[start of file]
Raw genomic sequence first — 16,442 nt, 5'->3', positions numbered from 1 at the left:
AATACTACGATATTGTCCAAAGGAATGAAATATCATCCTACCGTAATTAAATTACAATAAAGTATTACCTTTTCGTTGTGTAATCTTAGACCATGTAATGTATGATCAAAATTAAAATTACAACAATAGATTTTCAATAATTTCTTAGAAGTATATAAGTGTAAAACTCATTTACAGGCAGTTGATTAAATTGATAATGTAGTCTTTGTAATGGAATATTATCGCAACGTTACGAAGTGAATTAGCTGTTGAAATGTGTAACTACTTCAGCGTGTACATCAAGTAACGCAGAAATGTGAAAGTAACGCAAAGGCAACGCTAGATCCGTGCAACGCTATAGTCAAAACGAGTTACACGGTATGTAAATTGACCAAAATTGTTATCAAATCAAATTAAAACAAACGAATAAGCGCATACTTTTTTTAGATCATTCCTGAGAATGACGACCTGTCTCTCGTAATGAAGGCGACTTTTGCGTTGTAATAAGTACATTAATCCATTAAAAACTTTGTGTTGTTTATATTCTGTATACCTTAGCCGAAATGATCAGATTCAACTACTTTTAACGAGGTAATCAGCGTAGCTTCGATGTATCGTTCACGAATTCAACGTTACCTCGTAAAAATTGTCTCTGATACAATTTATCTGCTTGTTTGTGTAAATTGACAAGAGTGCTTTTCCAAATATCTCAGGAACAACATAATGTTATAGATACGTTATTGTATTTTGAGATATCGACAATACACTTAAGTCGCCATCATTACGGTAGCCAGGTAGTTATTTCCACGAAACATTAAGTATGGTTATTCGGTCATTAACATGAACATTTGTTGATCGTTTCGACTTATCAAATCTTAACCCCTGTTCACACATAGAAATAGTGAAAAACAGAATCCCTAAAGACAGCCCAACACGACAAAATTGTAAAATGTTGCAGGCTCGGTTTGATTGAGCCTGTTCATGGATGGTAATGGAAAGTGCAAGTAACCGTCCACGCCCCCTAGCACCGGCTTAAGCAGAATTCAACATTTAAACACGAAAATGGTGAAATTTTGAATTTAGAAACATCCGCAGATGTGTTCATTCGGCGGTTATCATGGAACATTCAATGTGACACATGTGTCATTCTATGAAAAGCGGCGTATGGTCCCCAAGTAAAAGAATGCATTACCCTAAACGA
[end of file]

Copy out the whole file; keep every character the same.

Raw genomic sequence first — 16,442 nt, 5'->3', positions numbered from 1 at the left:
AATACTACGATATTGTCCAAAGGAATGAAATATCATCCTACCGTAATTAAATTACAATAAAGTATTACCTTTTCGTTGTGTAATCTTAGACCATGTAATGTATGATCAAAATTAAAATTACAACAATAGATTTTCAATAATTTCTTAGAAGTATATAAGTGTAAAACTCATTTACAGGCAGTTGATTAAATTGATAATGTAGTCTTTGTAATGGAATATTATCGCAACGTTACGAAGTGAATTAGCTGTTGAAATGTGTAACTACTTCAGCGTGTACATCAAGTAACGCAGAAATGTGAAAGTAACGCAAAGGCAACGCTAGATCCGTGCAACGCTATAGTCAAAACGAGTTACACGGTATGTAAATTGACCAAAATTGTTATCAAATCAAATTAAAACAAACGAATAAGCGCATACTTTTTTTAGATCATTCCTGAGAATGACGACCTGTCTCTCGTAATGAAGGCGACTTTTGCGTTGTAATAAGTACATTAATCCATTAAAAACTTTGTGTTGTTTATATTCTGTATACCTTAGCCGAAATGATCAGATTCAACTACTTTTAACGAGGTAATCAGCGTAGCTTCGATGTATCGTTCACGAATTCAACGTTACCTCGTAAAAATTGTCTCTGATACAATTTATCTGCTTGTTTGTGTAAATTGACAAGAGTGCTTTTCCAAATATCTCAGGAACAACATAATGTTATAGATACGTTATTGTATTTTGAGATATCGACAATACACTTAAGTCGCCATCATTACGGTAGCCAGGTAGTTATTTCCACGAAACATTAAGTATGGTTATTCGGTCATTAACATGAACATTTGTTGATCGTTTCGACTTATCAAATCTTAACCCCTGTTCACACATAGAAATAGTGAAAAACAGAATCCCTAAAGACAGCCCAACACGACAAAATTGTAAAATGTTGCAGGCTCGGTTTGATTGAGCCTGTTCATGGATGGTAATGGAAAGTGCAAGTAACCGTCCACGCCCCCTAGCACCGGCTTAAGCAGAATTCAACATTTAAACACGAAAATGGTGAAATTTTGAATTTAGAAACATCCGCAGATGTGTTCATTCGGCGGTTATCATGGAACATTCAATGTGACACATGTGTCATTCTATGAAAAGCGGCGTATGGTCCCCAAGTAAAAGAATGCATTACCCTAAACGA